Mark Yost is correct, Boston can really seduce. This was my second Boston, and although my pattern of training and running was very similar to Mark's, of course the results were quite dissimilar!
I missed 6 weeks of training due to our Jan-Feb trip to Australia and New Zealand where, instead of putting in about 200 training miles, I accomplished about 25. But anticipating the trip, I pushed up my training schedule, working in one 17 and two 18 milers in January before we left. On our return, I did 15-, 17- and 20-milers before my two (instead of the usual three) week taper.
The week before the race, I did 8 miles on Sunday, 5 on Tuesday, and 3 on Thursday, before we left for Boston. We arrived in Boston on Thursday afternoon, and really settled in. After three days of lots of protein, on Thursday I switched to lots of carbs. A little 2-miler on Saturday was my only vertical pre-race effort. I was going for 8-9 hours of sleep each night, and a lot of lazing around during the day. The expo was huge and well done, as usual, and we picked up a LOT of good and free swag. But we stayed a very minimal time. Sunday night dinner: Soup and salad. Really.
I didn't sleep very well, but I was up at 5:30 for my big carb breakfast: OJ, bran cereal, raisins, banana, bagel and PB, and my secret weapon , one Vioxx tablet (left over from when they were legal!) The weather was to be cool, overcast and breezy, but for the nearly one mile walk to the Boston Commons bus pick-up, it was cold, cloudy and windy, so I dressed in many layers. I was in line for the bus for almost an hour, a good time to meet and talk to other nervous people and swap stories, mostly about how under prepared we all felt. After the 45-minute bus ride to Athletes Village, I had planned to meet up with Mark, Wade and Deb Saltz, but like most well planned meetings,the chaos and confusion of about 30,000 people milling about prevailed. But just as the third-wave start was announced, I did find Deb, and we made the 0.7 mile trek to our starting corral together.
I stripped down to shorts, LS tech shirt, compression socks,and a windbreaker vest. Our race strategy was to run together, since we both had a 4:45 goal. I had brought two wrist bands which showed an "even-effort" pace schedule specifically designed for Boston's topography, with splits ranging from 10:28 to 11:37. My overall strategy was to walk 45 secs at each mile mark, have a GU at 4, 8, 12, 16, 20, and 24 miles, and sip water and Gatorade continously from the bottle I carried.When the gun went off, we walked a bit but were actually running when we hit the start mat. We took it real easy on the very enticing downhills, chatting and commenting on the funny costumes and cute butts around us. Even so, we were putting 10-15 secs in the bank each mile. The first 9-10 miles are net downhill, and we took turns reeling each other in, to save our quads for later.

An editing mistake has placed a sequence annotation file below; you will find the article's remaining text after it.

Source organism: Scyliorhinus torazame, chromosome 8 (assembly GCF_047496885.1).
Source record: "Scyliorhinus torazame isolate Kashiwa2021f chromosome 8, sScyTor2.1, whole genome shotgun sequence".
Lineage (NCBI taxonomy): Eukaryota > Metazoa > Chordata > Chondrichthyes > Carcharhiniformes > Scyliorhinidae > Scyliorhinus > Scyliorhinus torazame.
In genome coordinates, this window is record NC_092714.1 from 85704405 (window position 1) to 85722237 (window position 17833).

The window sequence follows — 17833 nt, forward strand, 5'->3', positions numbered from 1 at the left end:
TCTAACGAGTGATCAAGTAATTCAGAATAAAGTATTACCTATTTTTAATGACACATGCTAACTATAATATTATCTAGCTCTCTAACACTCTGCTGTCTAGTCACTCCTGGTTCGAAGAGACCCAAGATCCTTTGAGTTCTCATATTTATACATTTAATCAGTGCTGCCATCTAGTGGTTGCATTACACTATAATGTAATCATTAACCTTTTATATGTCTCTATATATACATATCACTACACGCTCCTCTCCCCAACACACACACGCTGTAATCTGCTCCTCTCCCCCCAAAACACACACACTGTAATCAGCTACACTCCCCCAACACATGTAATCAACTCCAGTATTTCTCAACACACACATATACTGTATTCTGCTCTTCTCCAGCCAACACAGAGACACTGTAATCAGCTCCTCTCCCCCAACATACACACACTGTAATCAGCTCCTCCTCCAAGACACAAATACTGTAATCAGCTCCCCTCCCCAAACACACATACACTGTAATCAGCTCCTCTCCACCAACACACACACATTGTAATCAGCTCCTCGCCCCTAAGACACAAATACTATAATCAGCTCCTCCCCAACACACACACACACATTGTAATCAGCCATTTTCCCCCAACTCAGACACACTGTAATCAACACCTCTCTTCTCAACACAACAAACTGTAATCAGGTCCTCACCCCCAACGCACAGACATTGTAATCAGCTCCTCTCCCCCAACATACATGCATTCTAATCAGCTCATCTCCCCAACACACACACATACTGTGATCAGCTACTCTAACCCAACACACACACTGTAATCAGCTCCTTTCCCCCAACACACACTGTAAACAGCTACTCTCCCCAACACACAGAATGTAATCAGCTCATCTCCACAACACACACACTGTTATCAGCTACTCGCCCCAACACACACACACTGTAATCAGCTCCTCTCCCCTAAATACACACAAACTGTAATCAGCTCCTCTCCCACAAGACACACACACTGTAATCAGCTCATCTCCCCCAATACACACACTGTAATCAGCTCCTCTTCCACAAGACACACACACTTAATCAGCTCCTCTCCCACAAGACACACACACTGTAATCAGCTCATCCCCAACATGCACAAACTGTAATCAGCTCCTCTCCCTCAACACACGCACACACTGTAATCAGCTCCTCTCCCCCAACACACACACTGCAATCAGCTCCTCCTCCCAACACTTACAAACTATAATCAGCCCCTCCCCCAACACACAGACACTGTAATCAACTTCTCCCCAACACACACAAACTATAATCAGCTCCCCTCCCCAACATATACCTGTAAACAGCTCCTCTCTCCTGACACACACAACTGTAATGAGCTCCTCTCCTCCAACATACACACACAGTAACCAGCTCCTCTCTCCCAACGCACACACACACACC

But around mile 10 or so, Deb was looking a little ragged, and complained of a stomach problem. We jogged and chatted a little, but she said she had to walk. I couldn't dissuade her, and since we had about 3 mins in the bank, I was going to walk with her, but she insisted I go alone. I didn't want to, but I did. I really felt terrible about it as I ran along by myself, (we all know Marines don't leave their wounded!), and I almost turned back to walk with her. But I pressed on.
I followed my plan exactly, and surprisingly I was still feeling relatively fresh when I hit the Newton Hills, between miles 17 and 21. In fact, I was still "beating" my pace chart through the hills, and hit mile 21 about 7 mins ahead of my predicted time, thanks to my weekly running of the Columbia Tri course and hill repeats on GatorAde Hill. But about then, my hip flexors started aching, my stride shortened, and I started losing time. Even though the last 5 miles are net down hill, it took considerable effort to keep up the pace. Sheer determination, and taking energy from the cheering crowds are absolutely necessary to survive this "death march". By the time I got to the finish line, I was only 6 mins ahead of my plan, (4:39) but absolutely did not want to go any farther. After winding my way through the finisher's mob, getting food, water, my medal (yay!), bag, etc., I met up with Sadj and Matt Mace, and we waited for Deb. She wasn't far behind and, despite her stomach probs, only lost 10 mins off her target time.
My 5k Splits: 32:04; 31:29; 32:51; 33:17; 31:55; 33:22; 34:48; 34:04.
After a little lie down and shower, we went out to meet my former coach and had a very high protein meal with much beer.
Although I am very satisfied with the result of this race, I'm stuck wrestling with the age-old question: "I wonder how it would have been if I trained better." And being from Brooklyn, I can relate to the old Dodger's refrain: "Just wait til next year!"
The Boston Marathon is the first leg of my 2011 Trifecta, to celebrate my 70th birthday. As you probably know, I have the Duthe2 Duathlon and the Celebration Sprint Triathlon still ahead. If you haven't done so already, and wish to contribute to a great cause, Global Partners for Development, just check out www.GPFD.org. If you pay with a credit card or Paypal, Mary Ann at GPFD will email you back. Just return her email, and tell her it's for "Bob's Trifecta".